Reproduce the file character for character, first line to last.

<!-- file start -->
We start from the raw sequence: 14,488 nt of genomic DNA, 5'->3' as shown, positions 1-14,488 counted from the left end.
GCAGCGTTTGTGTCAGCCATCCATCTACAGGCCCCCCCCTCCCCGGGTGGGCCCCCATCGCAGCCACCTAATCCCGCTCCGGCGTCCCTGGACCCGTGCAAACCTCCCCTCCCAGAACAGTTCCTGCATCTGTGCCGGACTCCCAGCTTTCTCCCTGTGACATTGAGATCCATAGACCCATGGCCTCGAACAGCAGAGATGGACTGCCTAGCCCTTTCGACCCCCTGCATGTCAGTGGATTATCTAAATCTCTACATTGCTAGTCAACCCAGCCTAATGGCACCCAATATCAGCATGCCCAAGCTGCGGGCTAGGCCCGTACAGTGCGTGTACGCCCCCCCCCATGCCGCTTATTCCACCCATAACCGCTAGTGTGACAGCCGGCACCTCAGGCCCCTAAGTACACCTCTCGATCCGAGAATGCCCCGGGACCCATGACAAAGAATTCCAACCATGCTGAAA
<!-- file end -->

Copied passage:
We start from the raw sequence: 14,488 nt of genomic DNA, 5'->3' as shown, positions 1-14,488 counted from the left end.
GCAGCGTTTGTGTCAGCCATCCATCTACAGGCCCCCCCCTCCCCGGGTGGGCCCCCATCGCAGCCACCTAATCCCGCTCCGGCGTCCCTGGACCCGTGCAAACCTCCCCTCCCAGAACAGTTCCTGCATCTGTGCCGGACTCCCAGCTTTCTCCCTGTGACATTGAGATCCATAGACCCATGGCCTCGAACAGCAGAGATGGACTGCCTAGCCCTTTCGACCCCCTGCATGTCAGTGGATTATCTAAATCTCTACATTGCTAGTCAACCCAGCCTAATGGCACCCAATATCAGCATGCCCAAGCTGCGGGCTAGGCCCGTACAGTGCGTGTACGCCCCCCCCCATGCCGCTTATTCCACCCATAACCGCTAGTGTGACAGCCGGCACCTCAGGCCCCTAAGTACACCTCTCGATCCGAGAATGCCCCGGGACCCATGACAAAGAATTCCAACCATGCTGAAA